So it was only natural that when Svadhi was born I was resolute in giving her the best nutrition I can. I breasted her for as long as I could (19 months) and started introducing her to a variety of vegetables and fruits. She loves tomatoes, cucumbers, ladies finger and most of the green vegetables. She will specifically request “I want more vegetables” during meals. She even loves eating four-angled beans (kacang botol) raw. And she absolutely loves bitter gourd. She’s also a fruit queen. She loves all kinds of fruits. When we dine outside, we often get comments from strangers like “Wah, I wish my children eat more vegetables“.
It’s not that she has never eaten any junk food. Sometimes when we are out visiting, it’s hard to say no to a well-meaning friend who wants to offer her chocolates or sweets. We are okay about it. Because I know that moderation is the key to a balanced life. I wouldn’t want to err too much on either side of the scale. As long as a big part of her diet is healthy, we close one eye when we travel.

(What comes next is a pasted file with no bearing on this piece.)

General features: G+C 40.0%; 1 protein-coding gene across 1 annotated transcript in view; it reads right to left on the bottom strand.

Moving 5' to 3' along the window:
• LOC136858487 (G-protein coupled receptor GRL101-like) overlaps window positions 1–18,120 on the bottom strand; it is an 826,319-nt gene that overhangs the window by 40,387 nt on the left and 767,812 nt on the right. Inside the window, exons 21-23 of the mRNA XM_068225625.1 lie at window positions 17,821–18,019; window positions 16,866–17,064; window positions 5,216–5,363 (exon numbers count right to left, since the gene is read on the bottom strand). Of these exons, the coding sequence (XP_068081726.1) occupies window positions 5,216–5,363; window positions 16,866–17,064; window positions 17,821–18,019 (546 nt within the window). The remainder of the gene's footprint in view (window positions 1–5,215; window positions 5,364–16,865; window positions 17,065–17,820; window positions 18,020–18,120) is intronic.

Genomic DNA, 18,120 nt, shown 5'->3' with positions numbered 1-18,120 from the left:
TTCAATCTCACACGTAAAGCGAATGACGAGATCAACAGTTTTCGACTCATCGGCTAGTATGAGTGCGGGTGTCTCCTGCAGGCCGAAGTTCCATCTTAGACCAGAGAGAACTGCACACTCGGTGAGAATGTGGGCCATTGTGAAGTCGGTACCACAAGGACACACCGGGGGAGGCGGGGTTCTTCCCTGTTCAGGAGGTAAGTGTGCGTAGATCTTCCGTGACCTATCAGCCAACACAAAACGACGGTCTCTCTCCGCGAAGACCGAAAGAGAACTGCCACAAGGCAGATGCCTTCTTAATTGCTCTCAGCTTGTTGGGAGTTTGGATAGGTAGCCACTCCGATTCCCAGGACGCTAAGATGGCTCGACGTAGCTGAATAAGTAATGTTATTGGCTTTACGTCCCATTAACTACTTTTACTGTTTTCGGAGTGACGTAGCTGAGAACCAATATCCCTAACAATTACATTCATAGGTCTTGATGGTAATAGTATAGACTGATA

Once at the supermarket she wanted me to buy her a packet of jellies having tasted it once somewhere. I didn’t want to oblige knowing that this would encourage unhealthy eating habits. I offered her dark chocolate instead and she agreed to let go of the jelly happily.
I am happy to nourish her with natural wholesome food. I realized that it’s all about the training of the palate to savor and appreciate the natural flavors present in fruit and vegetables. Once a child has been introduced and accustomed to a variety of fruits and vegetables during his or her formative years, good eating habits would stick for a lifetime. The child will learn to appreciate food in its most natural form.